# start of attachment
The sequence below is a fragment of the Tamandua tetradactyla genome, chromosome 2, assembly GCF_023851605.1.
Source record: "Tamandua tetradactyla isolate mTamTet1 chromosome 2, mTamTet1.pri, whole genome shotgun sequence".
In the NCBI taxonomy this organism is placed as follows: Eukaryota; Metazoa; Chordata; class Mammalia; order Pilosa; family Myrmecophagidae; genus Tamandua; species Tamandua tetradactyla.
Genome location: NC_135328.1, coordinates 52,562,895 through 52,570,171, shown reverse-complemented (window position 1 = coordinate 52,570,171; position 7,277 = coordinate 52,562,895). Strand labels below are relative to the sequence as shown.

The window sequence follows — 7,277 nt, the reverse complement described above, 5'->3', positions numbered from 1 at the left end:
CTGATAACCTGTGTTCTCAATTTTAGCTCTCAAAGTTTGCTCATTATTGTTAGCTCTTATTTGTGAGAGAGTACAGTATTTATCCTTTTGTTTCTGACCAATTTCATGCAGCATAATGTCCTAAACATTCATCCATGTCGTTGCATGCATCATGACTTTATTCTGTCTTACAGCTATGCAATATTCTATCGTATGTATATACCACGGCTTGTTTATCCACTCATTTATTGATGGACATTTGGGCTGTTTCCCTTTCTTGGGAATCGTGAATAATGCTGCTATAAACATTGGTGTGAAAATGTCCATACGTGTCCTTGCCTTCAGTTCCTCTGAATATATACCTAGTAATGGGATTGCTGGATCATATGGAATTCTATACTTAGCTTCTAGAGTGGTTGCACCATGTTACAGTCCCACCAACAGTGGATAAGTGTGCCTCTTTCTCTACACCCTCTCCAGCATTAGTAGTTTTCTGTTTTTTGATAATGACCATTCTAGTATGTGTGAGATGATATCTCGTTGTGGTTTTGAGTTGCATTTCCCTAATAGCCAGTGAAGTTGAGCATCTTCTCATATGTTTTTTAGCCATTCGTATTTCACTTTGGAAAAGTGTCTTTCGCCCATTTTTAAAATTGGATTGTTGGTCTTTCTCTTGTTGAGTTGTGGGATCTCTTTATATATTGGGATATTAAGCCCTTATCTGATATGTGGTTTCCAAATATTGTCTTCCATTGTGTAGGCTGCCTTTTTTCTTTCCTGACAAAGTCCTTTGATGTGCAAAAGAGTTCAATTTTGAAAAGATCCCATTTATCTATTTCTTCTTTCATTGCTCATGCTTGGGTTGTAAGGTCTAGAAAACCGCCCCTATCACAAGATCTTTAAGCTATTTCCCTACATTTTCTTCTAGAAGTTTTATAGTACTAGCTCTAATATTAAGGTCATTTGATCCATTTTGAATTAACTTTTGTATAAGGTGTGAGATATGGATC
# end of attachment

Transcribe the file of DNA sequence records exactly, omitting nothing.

The sequence below is a fragment of the Tamandua tetradactyla genome, chromosome 2, assembly GCF_023851605.1.
Source record: "Tamandua tetradactyla isolate mTamTet1 chromosome 2, mTamTet1.pri, whole genome shotgun sequence".
In the NCBI taxonomy this organism is placed as follows: Eukaryota; Metazoa; Chordata; class Mammalia; order Pilosa; family Myrmecophagidae; genus Tamandua; species Tamandua tetradactyla.
Genome location: NC_135328.1, coordinates 52,562,895 through 52,570,171, shown reverse-complemented (window position 1 = coordinate 52,570,171; position 7,277 = coordinate 52,562,895). Strand labels below are relative to the sequence as shown.

The window sequence follows — 7,277 nt, the reverse complement described above, 5'->3', positions numbered from 1 at the left end:
CTGATAACCTGTGTTCTCAATTTTAGCTCTCAAAGTTTGCTCATTATTGTTAGCTCTTATTTGTGAGAGAGTACAGTATTTATCCTTTTGTTTCTGACCAATTTCATGCAGCATAATGTCCTAAACATTCATCCATGTCGTTGCATGCATCATGACTTTATTCTGTCTTACAGCTATGCAATATTCTATCGTATGTATATACCACGGCTTGTTTATCCACTCATTTATTGATGGACATTTGGGCTGTTTCCCTTTCTTGGGAATCGTGAATAATGCTGCTATAAACATTGGTGTGAAAATGTCCATACGTGTCCTTGCCTTCAGTTCCTCTGAATATATACCTAGTAATGGGATTGCTGGATCATATGGAATTCTATACTTAGCTTCTAGAGTGGTTGCACCATGTTACAGTCCCACCAACAGTGGATAAGTGTGCCTCTTTCTCTACACCCTCTCCAGCATTAGTAGTTTTCTGTTTTTTGATAATGACCATTCTAGTATGTGTGAGATGATATCTCGTTGTGGTTTTGAGTTGCATTTCCCTAATAGCCAGTGAAGTTGAGCATCTTCTCATATGTTTTTTAGCCATTCGTATTTCACTTTGGAAAAGTGTCTTTCGCCCATTTTTAAAATTGGATTGTTGGTCTTTCTCTTGTTGAGTTGTGGGATCTCTTTATATATTGGGATATTAAGCCCTTATCTGATATGTGGTTTCCAAATATTGTCTTCCATTGTGTAGGCTGCCTTTTTTCTTTCCTGACAAAGTCCTTTGATGTGCAAAAGAGTTCAATTTTGAAAAGATCCCATTTATCTATTTCTTCTTTCATTGCTCATGCTTGGGTTGTAAGGTCTAGAAAACCGCCCCTATCACAAGATCTTTAAGCTATTTCCCTACATTTTCTTCTAGAAGTTTTATAGTACTAGCTCTAATATTAAGGTCATTTGATCCATTTTGAATTAACTTTTGTATAAGGTGTGAGATATGGATC